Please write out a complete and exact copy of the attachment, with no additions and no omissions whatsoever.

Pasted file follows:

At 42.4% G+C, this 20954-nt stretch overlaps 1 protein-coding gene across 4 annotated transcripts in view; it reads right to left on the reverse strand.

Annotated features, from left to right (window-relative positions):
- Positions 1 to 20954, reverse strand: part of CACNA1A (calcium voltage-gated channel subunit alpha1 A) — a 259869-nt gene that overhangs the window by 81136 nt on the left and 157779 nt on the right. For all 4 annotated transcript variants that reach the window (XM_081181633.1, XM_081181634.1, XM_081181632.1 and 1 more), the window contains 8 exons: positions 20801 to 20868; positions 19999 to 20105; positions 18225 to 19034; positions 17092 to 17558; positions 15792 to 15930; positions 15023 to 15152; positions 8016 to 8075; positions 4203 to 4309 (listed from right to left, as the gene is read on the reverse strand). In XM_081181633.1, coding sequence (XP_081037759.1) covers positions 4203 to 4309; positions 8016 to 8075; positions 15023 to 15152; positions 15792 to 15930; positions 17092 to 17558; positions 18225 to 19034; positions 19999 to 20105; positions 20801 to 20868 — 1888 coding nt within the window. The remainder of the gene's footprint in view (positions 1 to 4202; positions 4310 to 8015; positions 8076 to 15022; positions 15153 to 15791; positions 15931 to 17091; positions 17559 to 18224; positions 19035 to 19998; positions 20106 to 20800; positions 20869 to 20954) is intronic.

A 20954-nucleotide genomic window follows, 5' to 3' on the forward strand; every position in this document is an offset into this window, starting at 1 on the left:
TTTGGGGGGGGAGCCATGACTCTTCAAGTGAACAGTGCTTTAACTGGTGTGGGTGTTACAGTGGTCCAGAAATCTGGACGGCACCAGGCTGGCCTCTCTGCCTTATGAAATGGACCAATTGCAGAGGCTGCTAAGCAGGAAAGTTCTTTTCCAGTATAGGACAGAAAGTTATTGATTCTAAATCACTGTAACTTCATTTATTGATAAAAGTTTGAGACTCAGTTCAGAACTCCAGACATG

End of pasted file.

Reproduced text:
At 42.4% G+C, this 20954-nt stretch overlaps 1 protein-coding gene across 4 annotated transcripts in view; it reads right to left on the reverse strand.

Annotated features, from left to right (window-relative positions):
- Positions 1 to 20954, reverse strand: part of CACNA1A (calcium voltage-gated channel subunit alpha1 A) — a 259869-nt gene that overhangs the window by 81136 nt on the left and 157779 nt on the right. For all 4 annotated transcript variants that reach the window (XM_081181633.1, XM_081181634.1, XM_081181632.1 and 1 more), the window contains 8 exons: positions 20801 to 20868; positions 19999 to 20105; positions 18225 to 19034; positions 17092 to 17558; positions 15792 to 15930; positions 15023 to 15152; positions 8016 to 8075; positions 4203 to 4309 (listed from right to left, as the gene is read on the reverse strand). In XM_081181633.1, coding sequence (XP_081037759.1) covers positions 4203 to 4309; positions 8016 to 8075; positions 15023 to 15152; positions 15792 to 15930; positions 17092 to 17558; positions 18225 to 19034; positions 19999 to 20105; positions 20801 to 20868 — 1888 coding nt within the window. The remainder of the gene's footprint in view (positions 1 to 4202; positions 4310 to 8015; positions 8076 to 15022; positions 15153 to 15791; positions 15931 to 17091; positions 17559 to 18224; positions 19035 to 19998; positions 20106 to 20800; positions 20869 to 20954) is intronic.

A 20954-nucleotide genomic window follows, 5' to 3' on the forward strand; every position in this document is an offset into this window, starting at 1 on the left:
TTTGGGGGGGGAGCCATGACTCTTCAAGTGAACAGTGCTTTAACTGGTGTGGGTGTTACAGTGGTCCAGAAATCTGGACGGCACCAGGCTGGCCTCTCTGCCTTATGAAATGGACCAATTGCAGAGGCTGCTAAGCAGGAAAGTTCTTTTCCAGTATAGGACAGAAAGTTATTGATTCTAAATCACTGTAACTTCATTTATTGATAAAAGTTTGAGACTCAGTTCAGAACTCCAGACATG